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Geologic History of Washington State and Current Growing Conditions in the Yakima Valley 

Tremendous natural forces have created the conditions that allow us to make wine in Washington State today.  Fire, ice, and water all played an important part in the state’s geologic history.   

15 million years ago, oceanic and continental plates ground against each other, uplifted mountains, and uncovered geologic hotspots which spewed fresh molten lava.  These outflows, known today as “basalt”, covered large tracts of land east of the Cascade Mountains.  The heavy lava depressed the land, cooling more quickly at the edges than in the middle, much like a cake or pie that settles in the center as it cools.  This gives the Columbia Plateau the “bowl” shape that we see today.  The basin’s rim is as high as 2,700 feet above sea level, while the lowest point, at Wallula Gap, is only about 200 feet.   

Long after the lava had solidified into basalt, ice lobes pushed south from Canada and flowed down from the peaks of the Rockies and the Cascades.  The coast of Washington, as far south as present-day Olympia, was buried under an ice sheet more than 3,500 feet thick.  East of the Cascades, the ice reached the edge of the Columbia Plateau.   

The ice sheets blocked Montana’s Clark’s Fork, where the city of Missoula is today, creating a vast lake which geologists call Lake Missoula.  About 12,000 years ago, the ice dam broke and released a huge flood, known as the Spokane or Missoula Floods.  The flood waters charged over the rim of the Columbia Plateau near Spokane and toward the ocean, but were slowed by the narrow Wallula Gap.  Water backed up the Yakima River Valley as far as the site of the current day city of Yakima.  Water also backed up through the Walla Walla Valley to the Blue Mountains, and along the Snake River to it’s junction with the Salmon River.  This temporary lake, “Lake Lewis”, was about 800 feet deep at its deepest point.  As huge as it was, the lake only lasted a few hours as the dammed up floodwater drained through the gap and rushed on down the Columbia River Gorge.  The flood waters left behind vast alluvial deposits which make up the soil of the Columbia, Walla Walla, and Yakima valleys.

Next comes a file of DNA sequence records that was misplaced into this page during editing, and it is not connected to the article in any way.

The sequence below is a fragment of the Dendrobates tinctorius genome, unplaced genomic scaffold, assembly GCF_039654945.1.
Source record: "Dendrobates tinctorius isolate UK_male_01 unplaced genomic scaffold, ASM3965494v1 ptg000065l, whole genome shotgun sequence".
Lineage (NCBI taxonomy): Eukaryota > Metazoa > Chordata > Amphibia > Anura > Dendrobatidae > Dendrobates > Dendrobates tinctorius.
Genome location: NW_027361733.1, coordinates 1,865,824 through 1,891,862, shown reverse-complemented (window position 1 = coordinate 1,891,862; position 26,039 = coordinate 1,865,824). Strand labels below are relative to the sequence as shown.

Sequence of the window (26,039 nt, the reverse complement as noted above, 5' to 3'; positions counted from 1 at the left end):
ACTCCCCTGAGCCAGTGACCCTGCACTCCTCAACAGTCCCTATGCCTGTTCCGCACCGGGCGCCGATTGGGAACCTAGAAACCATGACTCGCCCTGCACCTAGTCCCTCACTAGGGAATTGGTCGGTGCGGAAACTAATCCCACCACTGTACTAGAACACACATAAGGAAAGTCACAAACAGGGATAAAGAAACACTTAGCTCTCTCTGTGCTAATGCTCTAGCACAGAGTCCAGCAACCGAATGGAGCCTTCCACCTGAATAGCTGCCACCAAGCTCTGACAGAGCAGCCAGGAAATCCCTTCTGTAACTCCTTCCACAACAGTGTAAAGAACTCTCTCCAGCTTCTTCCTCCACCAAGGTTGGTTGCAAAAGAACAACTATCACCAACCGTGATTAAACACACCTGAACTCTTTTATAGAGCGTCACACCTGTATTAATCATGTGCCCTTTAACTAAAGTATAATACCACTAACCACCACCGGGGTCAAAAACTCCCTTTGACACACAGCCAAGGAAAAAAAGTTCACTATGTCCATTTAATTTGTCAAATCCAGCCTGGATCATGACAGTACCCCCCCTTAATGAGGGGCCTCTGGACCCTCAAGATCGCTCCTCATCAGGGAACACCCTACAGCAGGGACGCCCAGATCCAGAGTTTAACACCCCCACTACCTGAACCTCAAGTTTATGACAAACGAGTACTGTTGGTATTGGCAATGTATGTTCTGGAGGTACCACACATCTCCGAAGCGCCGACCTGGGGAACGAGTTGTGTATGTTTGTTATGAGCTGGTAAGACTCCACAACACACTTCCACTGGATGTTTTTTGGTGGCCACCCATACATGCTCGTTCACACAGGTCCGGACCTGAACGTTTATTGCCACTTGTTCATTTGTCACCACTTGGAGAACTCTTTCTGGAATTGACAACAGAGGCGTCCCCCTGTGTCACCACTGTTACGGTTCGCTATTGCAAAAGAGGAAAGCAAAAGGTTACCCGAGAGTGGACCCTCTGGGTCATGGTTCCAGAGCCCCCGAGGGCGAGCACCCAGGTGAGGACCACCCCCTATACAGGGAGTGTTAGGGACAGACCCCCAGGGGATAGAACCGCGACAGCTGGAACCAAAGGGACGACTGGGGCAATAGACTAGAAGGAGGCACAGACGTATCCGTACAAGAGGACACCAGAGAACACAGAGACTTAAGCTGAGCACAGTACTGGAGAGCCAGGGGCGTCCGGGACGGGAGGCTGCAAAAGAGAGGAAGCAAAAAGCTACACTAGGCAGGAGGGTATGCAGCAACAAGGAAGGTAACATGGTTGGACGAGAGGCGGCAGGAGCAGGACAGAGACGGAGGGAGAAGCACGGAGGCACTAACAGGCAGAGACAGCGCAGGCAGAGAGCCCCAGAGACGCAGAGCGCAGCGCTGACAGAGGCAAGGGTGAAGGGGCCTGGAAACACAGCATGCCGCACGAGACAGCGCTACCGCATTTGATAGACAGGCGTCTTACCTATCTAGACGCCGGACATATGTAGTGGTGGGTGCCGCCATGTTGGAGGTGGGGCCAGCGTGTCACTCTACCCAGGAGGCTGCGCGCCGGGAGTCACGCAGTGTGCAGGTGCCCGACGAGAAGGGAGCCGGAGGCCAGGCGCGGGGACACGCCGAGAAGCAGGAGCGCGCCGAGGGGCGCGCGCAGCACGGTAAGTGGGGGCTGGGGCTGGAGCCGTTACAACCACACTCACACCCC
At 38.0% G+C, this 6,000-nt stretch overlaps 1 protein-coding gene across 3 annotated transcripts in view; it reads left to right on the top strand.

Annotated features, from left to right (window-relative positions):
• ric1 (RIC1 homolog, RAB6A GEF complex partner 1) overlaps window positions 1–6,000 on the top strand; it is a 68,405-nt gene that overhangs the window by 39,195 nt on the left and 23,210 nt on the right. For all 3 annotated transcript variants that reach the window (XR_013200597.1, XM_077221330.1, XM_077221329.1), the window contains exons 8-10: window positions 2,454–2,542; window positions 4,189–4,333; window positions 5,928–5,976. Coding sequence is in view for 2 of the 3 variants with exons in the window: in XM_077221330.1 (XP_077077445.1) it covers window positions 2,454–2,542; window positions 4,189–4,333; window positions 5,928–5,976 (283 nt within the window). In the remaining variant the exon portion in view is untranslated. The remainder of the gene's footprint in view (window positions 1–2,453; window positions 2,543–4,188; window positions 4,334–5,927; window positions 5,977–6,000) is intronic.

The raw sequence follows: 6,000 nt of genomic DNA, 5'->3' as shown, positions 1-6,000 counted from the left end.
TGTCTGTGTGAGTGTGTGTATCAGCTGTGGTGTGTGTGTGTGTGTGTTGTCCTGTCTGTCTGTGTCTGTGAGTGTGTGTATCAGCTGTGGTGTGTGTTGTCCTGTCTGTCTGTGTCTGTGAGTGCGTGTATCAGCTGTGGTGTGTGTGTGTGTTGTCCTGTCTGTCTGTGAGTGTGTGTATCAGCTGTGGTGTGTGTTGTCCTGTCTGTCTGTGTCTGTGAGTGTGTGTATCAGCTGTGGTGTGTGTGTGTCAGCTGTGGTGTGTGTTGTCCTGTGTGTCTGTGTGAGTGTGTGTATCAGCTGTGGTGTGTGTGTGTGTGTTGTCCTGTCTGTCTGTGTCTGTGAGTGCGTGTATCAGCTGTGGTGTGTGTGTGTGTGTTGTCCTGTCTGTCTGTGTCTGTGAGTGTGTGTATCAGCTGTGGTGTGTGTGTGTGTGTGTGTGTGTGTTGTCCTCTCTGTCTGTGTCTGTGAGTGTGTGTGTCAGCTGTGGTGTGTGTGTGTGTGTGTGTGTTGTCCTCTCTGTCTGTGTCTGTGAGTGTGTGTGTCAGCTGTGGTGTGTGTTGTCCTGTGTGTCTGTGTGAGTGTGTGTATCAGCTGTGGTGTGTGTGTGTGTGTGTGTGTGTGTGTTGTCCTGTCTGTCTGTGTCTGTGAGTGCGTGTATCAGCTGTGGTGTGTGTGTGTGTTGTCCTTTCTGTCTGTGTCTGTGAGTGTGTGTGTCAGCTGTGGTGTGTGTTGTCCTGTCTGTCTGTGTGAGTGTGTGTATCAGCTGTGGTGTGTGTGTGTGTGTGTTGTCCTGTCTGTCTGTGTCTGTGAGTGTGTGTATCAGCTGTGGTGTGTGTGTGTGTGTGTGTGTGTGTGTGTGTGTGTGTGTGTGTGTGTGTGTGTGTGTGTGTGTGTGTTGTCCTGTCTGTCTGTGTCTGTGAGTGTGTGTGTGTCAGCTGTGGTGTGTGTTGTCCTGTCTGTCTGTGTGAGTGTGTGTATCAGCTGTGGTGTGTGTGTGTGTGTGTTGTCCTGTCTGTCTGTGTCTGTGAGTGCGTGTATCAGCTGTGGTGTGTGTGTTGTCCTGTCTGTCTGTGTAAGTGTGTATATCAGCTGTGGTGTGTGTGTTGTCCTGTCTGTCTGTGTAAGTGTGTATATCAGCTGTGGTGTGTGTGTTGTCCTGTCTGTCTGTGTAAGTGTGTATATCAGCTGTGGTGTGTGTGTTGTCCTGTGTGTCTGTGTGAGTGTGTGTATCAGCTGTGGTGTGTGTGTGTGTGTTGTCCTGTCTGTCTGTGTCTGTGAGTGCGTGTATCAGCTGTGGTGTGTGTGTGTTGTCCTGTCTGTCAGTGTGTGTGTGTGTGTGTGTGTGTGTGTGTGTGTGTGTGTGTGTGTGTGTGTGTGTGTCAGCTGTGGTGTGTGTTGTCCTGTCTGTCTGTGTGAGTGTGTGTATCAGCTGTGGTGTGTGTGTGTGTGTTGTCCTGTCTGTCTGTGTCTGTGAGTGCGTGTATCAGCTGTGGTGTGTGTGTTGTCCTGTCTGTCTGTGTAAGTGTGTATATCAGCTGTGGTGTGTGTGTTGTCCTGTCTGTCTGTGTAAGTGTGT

Another important feature of Washington’s climate and growing conditions is the barrier formed by the Cascade mountain range.  As weather systems move in from the west, clouds drop their rain on the west side of the mountains, creating a “rain shadow” to the east.  The climate of the eastern half of the state is very different from the west, receiving less than 8 inches of rain a year in many areas.  Irrigation is made possible in Eastern Washington by three large rivers: the Columbia, the Snake, and the Yakima.   

The western part of the state has a maritime climate – cool summers and mild winters – and cool-climate grapes thrive here.  The eastern half of the state has a continental climate, with hot summers and cold winters.  This area would be too warm for growing high quality wine grapes if the hot days weren’t tempered by cool nights.   

Washington’s grape growing regions are on the same latitude as the Bordeaux and Burgundy regions in France (46th/47th parallels).  Because of their more northerly location, Washington vineyards have up to two more hours of daylight during the peak growing season than California’s grape growing regions do.  Grapes can also be left on the vine longer during the longer growing season in Washington.  Warm days and cool nights help to preserve acids in the grapes.  All of these factors give Washington’s wine grapes distinctive flavor and qualities.   

Washington is also susceptible to harsher freezes in the winter, which can damage or kill some grape varieties.  However, the cold winters also afford winemakers in Washington some advantages.  Short daylight hours and cold winters cause the vines to go into deep dormancy, which benefits the crop the following year.  Cold winters also reduce pests and diseases, particularly phylloxera, a tiny aphid which is native to North America.  It feeds on vine roots and kills the vine.  The only remedy for this disease is to graft vinifera vines onto native American rootstock.  Washington is the only major US wine region where vineyards have never been planted using grafted rootstock.  Individual cases of phylloxera have been seen in Washington, but no vineyards have had to be destroyed.  The cold winters and sandy soils seem to naturally prevent this pest. 

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